Not that I wear sunglasses indoors, unless I’m in a glasshouse or something, but I have to say I’m glad I don’t work in an office, a corporate one anyway, if the wearing of shades is subject to so many rules and regulations:
“When you’re inside, you need to take your sunglasses off. Even if you’re carrying piles of stuff in both hands, put it all down and take your sunglasses off. If you’re inside with your sunglasses on it can be seen as inconsiderate or evasive, like you’re hiding something. Are you hung over? Do you not want to look people in the eye? That’s the nonverbal cue that comes off if you don’t take your shades off.”
Doing nothing is hard work. Constantly maintaining the facade of looking busy is a full time job in itself, and for one US worker has virtually become a career, as nine or so years in, he still occupies, and is paid for, a role that his employer apparently abolished very early into his tenure with the company.
So I arrived, acquired a large office in a remote corner of said facility, and continued with my march towards greatness. Then, something strange and wonderful happened. In outlook, an EMail appeared with my name in the “Courtesy Copy” field. Apparently, a new Vice President had decided to delegate the responsibilities that once were mine to another department. Immediately frightened for my job and my well being, I was tempted to scream out – yet, thankfully, I remained silent. I continued to come into the office on time every day, picked up the random pieces of my old job that were left scattered in the transition, and waited for the word. That, my friends, was 4 months ago to the day. After 30 days, I became convinced that I was a forgotten, non digestible entity in the corporate stomach. No man ever comes over to ask me for anything – although I am but a Manager, and Directors roam the hallways like rabid hyenas, I am much too senior to all of them for them to attempt an attack. Every once in a while, the phone will ring, and an old acquaintance will ask for help solving a problem – I gladly comply. Sometimes, I let the phone ring… but the voicemail light never comes on. They move on to the next target, under the false assumption that I am much too busy to be bothered.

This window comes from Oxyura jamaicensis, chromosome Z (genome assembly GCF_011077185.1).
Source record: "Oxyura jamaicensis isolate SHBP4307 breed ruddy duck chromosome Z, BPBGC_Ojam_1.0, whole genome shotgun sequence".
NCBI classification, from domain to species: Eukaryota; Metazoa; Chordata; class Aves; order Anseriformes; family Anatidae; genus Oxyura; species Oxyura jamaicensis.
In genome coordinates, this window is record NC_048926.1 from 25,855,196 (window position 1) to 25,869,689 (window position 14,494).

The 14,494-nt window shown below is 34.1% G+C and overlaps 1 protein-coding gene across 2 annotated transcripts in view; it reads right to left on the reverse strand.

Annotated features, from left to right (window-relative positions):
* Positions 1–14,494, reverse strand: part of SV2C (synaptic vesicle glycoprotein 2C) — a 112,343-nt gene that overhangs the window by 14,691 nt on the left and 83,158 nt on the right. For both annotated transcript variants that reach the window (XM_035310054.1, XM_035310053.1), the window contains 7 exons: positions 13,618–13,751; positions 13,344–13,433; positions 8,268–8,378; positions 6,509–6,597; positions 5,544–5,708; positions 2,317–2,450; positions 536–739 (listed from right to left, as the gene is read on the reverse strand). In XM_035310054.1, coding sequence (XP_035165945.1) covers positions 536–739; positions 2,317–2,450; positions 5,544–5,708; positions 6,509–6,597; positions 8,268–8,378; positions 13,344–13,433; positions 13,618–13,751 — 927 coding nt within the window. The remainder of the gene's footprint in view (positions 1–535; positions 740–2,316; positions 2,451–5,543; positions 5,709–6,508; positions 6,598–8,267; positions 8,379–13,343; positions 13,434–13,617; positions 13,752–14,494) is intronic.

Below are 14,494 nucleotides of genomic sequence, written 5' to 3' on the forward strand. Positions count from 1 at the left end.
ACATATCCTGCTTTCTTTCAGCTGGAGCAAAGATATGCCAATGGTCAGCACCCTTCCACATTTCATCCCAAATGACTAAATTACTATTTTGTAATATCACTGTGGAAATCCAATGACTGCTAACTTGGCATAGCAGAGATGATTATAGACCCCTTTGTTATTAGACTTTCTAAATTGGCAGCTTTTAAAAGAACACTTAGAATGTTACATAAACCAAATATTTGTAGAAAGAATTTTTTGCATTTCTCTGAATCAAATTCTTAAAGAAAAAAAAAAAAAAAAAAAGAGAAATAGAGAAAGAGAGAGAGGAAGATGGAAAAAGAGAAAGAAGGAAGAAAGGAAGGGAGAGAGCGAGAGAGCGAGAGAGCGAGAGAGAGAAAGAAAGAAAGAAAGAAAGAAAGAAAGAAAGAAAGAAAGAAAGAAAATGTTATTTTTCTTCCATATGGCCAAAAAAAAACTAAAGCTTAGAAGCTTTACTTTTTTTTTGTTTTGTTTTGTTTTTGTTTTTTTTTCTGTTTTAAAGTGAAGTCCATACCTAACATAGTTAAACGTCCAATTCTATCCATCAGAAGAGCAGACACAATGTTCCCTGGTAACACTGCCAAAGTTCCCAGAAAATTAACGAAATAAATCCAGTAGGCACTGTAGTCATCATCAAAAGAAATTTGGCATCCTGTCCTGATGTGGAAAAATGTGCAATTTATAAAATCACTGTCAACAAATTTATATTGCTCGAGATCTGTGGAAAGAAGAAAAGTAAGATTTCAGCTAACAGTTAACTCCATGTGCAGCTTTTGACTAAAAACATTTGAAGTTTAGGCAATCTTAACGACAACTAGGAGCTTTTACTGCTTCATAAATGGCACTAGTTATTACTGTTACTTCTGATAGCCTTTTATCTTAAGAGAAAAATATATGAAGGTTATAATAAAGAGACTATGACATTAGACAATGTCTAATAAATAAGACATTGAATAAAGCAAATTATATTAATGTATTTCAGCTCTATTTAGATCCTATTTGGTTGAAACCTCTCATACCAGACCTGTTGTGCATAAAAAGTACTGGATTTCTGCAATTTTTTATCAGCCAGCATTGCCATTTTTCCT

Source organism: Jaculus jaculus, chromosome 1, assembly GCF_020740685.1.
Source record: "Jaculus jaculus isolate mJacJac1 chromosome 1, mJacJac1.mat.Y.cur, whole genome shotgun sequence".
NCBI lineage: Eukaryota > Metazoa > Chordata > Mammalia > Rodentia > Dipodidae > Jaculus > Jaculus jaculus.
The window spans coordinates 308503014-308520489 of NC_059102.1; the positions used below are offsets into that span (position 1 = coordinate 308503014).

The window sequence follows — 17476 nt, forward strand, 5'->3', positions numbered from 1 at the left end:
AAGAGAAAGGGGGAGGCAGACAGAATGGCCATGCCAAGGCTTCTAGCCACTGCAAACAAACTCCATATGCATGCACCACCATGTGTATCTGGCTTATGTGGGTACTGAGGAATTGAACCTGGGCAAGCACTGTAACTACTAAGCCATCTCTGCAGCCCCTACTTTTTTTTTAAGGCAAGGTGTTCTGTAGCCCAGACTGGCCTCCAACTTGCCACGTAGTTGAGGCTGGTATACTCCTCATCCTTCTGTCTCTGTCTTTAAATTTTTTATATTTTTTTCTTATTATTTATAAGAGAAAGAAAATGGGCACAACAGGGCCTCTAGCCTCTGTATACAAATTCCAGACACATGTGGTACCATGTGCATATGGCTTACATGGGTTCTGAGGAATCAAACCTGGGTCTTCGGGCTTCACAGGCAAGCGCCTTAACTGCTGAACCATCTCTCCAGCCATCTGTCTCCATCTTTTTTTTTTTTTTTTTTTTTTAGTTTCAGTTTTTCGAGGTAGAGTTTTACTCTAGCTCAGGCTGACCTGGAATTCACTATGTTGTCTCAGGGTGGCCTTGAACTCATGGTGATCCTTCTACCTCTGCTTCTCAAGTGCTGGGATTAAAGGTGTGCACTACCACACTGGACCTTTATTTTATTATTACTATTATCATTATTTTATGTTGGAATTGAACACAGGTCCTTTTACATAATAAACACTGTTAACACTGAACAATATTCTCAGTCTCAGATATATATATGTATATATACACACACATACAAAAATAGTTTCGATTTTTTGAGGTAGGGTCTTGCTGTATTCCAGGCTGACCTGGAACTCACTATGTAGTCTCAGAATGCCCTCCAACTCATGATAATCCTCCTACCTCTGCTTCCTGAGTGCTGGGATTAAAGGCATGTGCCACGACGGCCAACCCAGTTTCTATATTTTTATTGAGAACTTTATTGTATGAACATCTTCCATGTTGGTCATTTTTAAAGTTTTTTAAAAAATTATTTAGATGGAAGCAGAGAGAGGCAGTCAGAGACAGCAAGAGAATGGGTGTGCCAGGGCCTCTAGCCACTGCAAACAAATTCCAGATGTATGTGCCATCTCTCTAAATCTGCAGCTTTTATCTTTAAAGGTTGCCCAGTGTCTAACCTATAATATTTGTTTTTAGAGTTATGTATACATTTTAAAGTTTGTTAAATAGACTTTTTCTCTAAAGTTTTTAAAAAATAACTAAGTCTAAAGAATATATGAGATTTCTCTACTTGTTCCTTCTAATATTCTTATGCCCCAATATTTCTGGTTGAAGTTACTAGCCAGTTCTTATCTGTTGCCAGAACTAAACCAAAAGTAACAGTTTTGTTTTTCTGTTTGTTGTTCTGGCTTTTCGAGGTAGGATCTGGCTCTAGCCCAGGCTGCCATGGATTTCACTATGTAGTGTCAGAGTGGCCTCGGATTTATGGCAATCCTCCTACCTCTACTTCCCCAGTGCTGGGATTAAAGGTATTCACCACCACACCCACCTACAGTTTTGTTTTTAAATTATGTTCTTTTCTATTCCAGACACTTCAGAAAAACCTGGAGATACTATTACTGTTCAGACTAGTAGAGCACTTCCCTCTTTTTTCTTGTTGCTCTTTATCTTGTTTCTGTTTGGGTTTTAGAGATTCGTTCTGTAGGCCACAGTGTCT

I don’t know if this is for real, though I wouldn’t be the least bit surprised if it were, but there has to be a screenplay in it. The more you read, the better it gets.
I’d hate to think what would happen if online oracle Wikipedia were unable to function for whatever reason, but it seems the administrators have given the matter some thought. Sort of.
The policy is designed to facilitate the preservation of the encyclopedia by a transition to non-electronic media in an orderly, time-sensitive manner or, if events dictate otherwise, the preservation of the encyclopedia by other means. Editors are asked to familiarize themselves with the procedures and in the unlikely event that the implementation of these procedures proves necessary, act in accordance with the procedural guidelines, inasmuch as circumstances allow.
I’d not want to be the person having to convert all that data into “non-electronic media”… better order up a couple billion reams of paper, no?
A physicist, a mathematician and an engineer stay in a hotel. The engineer is awakened by a smell and gets up to check it. He finds a fire in the hallway, sees a nearby fire extinguisher and after extinguishing it, goes back to bed. Later that night, the physicist gets up, again because of the smell of fire. He quickly gets up and sees the fire in the hallway. After calculating air pressure, flame temperature and humidity as well as distance to the fire and projected trajectory, he extinguishes the fire with the least amount of fluid. At last, the mathematician awakes, only again to find a fire in the hallway. He instantly sees the extinguisher and thinks, “A solution exists!”, and heads back into his room.